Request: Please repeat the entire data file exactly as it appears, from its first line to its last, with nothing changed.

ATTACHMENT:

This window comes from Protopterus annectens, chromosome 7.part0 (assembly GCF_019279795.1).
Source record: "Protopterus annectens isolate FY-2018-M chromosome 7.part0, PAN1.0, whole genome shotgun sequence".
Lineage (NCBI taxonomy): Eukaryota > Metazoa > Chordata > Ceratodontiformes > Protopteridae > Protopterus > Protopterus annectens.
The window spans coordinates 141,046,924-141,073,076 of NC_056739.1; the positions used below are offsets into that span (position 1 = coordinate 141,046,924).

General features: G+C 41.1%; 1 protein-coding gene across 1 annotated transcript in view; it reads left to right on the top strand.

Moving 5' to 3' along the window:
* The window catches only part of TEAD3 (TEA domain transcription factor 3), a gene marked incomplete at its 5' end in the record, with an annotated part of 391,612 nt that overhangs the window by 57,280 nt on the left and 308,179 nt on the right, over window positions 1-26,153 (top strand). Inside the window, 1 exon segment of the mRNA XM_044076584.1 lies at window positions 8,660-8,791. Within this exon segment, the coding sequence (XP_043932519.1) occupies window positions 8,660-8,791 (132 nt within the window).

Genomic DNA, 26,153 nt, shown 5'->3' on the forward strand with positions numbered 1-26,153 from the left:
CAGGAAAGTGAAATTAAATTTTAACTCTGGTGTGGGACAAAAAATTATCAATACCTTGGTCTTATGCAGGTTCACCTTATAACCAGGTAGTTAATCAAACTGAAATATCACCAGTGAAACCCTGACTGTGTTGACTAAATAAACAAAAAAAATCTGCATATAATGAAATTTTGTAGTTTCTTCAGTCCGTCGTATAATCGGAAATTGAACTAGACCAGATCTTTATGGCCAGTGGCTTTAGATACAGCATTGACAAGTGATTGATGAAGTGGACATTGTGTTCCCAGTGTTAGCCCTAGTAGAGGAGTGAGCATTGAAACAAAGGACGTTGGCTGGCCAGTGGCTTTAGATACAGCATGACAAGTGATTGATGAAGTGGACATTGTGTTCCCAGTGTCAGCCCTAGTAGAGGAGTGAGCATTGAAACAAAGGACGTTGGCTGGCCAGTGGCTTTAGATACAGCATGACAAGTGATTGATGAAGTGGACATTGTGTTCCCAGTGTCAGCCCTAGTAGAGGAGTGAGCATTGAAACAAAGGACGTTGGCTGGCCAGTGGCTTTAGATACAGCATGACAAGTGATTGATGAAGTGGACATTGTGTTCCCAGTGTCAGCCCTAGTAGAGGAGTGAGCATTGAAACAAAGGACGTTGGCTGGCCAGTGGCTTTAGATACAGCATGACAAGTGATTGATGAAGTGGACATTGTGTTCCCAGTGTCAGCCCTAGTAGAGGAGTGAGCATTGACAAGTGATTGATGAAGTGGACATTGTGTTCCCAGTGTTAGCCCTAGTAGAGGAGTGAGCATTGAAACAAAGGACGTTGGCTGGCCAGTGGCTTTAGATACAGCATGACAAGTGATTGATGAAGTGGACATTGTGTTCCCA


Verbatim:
This window comes from Protopterus annectens, chromosome 7.part0 (assembly GCF_019279795.1).
Source record: "Protopterus annectens isolate FY-2018-M chromosome 7.part0, PAN1.0, whole genome shotgun sequence".
Lineage (NCBI taxonomy): Eukaryota > Metazoa > Chordata > Ceratodontiformes > Protopteridae > Protopterus > Protopterus annectens.
The window spans coordinates 141,046,924-141,073,076 of NC_056739.1; the positions used below are offsets into that span (position 1 = coordinate 141,046,924).

General features: G+C 41.1%; 1 protein-coding gene across 1 annotated transcript in view; it reads left to right on the top strand.

Moving 5' to 3' along the window:
* The window catches only part of TEAD3 (TEA domain transcription factor 3), a gene marked incomplete at its 5' end in the record, with an annotated part of 391,612 nt that overhangs the window by 57,280 nt on the left and 308,179 nt on the right, over window positions 1-26,153 (top strand). Inside the window, 1 exon segment of the mRNA XM_044076584.1 lies at window positions 8,660-8,791. Within this exon segment, the coding sequence (XP_043932519.1) occupies window positions 8,660-8,791 (132 nt within the window).

Genomic DNA, 26,153 nt, shown 5'->3' on the forward strand with positions numbered 1-26,153 from the left:
CAGGAAAGTGAAATTAAATTTTAACTCTGGTGTGGGACAAAAAATTATCAATACCTTGGTCTTATGCAGGTTCACCTTATAACCAGGTAGTTAATCAAACTGAAATATCACCAGTGAAACCCTGACTGTGTTGACTAAATAAACAAAAAAAATCTGCATATAATGAAATTTTGTAGTTTCTTCAGTCCGTCGTATAATCGGAAATTGAACTAGACCAGATCTTTATGGCCAGTGGCTTTAGATACAGCATTGACAAGTGATTGATGAAGTGGACATTGTGTTCCCAGTGTTAGCCCTAGTAGAGGAGTGAGCATTGAAACAAAGGACGTTGGCTGGCCAGTGGCTTTAGATACAGCATGACAAGTGATTGATGAAGTGGACATTGTGTTCCCAGTGTCAGCCCTAGTAGAGGAGTGAGCATTGAAACAAAGGACGTTGGCTGGCCAGTGGCTTTAGATACAGCATGACAAGTGATTGATGAAGTGGACATTGTGTTCCCAGTGTCAGCCCTAGTAGAGGAGTGAGCATTGAAACAAAGGACGTTGGCTGGCCAGTGGCTTTAGATACAGCATGACAAGTGATTGATGAAGTGGACATTGTGTTCCCAGTGTCAGCCCTAGTAGAGGAGTGAGCATTGAAACAAAGGACGTTGGCTGGCCAGTGGCTTTAGATACAGCATGACAAGTGATTGATGAAGTGGACATTGTGTTCCCAGTGTCAGCCCTAGTAGAGGAGTGAGCATTGACAAGTGATTGATGAAGTGGACATTGTGTTCCCAGTGTTAGCCCTAGTAGAGGAGTGAGCATTGAAACAAAGGACGTTGGCTGGCCAGTGGCTTTAGATACAGCATGACAAGTGATTGATGAAGTGGACATTGTGTTCCCA